Last November, Albores signed her National Letter of Intent to continue her love for gymnastics at the highly ranked University of Kentucky. Kentucky is ranked in the top 10 for college gymnastics programs.
That road to commit and be the top gymnast in Minnesota took some twists and curves and bumps that Albores never expected.
"It's been very hard getting to this point, but that's what made the journey so much fun," Albores said. "I feel like I'm still a little girl inside and everyday here is a day to get better and better."
Before she received her first college offer, Albores faced some big bumps along the way. She was sick the majority of the season in seventh grade, and had mono during her eighth grade season.
She was able to get back to the floor during her freshman year in high school, but another setback hit her. She was diagnosed with two stress fractures in her back during her sophomore year that limited her on all levels.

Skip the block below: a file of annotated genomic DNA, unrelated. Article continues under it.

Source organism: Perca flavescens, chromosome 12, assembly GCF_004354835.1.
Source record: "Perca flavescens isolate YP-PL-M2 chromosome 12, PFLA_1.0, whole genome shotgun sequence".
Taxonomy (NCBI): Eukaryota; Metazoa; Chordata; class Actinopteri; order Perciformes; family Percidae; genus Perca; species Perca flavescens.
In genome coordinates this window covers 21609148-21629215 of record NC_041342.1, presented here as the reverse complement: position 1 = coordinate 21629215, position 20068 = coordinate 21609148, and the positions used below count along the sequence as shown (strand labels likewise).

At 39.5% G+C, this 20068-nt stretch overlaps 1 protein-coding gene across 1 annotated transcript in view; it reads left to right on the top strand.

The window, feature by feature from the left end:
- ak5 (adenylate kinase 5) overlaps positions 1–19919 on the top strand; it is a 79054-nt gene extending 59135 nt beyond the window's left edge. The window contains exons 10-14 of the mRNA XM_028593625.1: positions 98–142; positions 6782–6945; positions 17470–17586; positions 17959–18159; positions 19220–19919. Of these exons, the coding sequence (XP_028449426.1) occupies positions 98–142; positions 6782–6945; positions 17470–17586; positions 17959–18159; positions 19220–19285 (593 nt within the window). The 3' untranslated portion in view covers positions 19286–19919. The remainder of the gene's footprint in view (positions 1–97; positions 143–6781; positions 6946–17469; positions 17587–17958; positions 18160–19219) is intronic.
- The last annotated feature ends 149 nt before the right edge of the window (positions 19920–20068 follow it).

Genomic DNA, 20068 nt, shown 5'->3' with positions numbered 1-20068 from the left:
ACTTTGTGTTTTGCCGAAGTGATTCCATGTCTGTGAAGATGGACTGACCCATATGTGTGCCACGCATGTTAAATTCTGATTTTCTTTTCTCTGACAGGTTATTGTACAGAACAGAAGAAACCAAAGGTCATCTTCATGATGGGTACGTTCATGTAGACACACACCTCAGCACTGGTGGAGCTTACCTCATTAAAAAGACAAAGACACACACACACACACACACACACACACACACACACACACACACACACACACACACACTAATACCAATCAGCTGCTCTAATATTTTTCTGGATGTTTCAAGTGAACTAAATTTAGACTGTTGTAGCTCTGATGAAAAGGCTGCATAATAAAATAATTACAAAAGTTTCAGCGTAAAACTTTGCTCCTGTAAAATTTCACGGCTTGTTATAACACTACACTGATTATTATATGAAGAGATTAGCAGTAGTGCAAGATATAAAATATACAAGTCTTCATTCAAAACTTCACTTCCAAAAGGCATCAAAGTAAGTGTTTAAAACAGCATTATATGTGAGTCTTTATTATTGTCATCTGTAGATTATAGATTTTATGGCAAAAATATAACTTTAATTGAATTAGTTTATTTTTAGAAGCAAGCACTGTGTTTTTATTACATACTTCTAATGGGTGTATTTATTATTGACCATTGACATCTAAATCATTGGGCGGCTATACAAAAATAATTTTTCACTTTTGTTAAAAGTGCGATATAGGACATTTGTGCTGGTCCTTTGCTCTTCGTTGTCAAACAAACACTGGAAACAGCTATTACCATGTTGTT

Albores said she didn't think the back injury was that severe. She hadn't realized the extent of her injury until her coaches pulled her aside and told her that she wasn't going to compete for a while.
The coaches wanted Albores to focus on her health, but she was confused. She felt fine until she fully realized the pain that was coming from her back, so she started physical therapy and treatments to get back to the floor sooner than later.
"If it's a foot injury you can do a lot of upper body," said Tara Albores, Raina's mother. "With a back injury, you're really limited on what you can do. But she would show up at practice every day and do what she could and be with her teammates."
Once Raina Albores was cleared to fully participate, she was back in her leotard and going through her normal routine again. She wasn't hesitant on any aspect of her routines because she wanted to prepare for nationals and such.
During her time away from the sport, there was no option of leaving the sport for her.
"I realized how much I loved the sport," she said.
She worked hard to get to state during her sophomore year and that's when she received her first offer for colleges. The first one was the University of Minnesota-Twin Cities, which was a dream come true because she realized that college gymnastics would be in her future.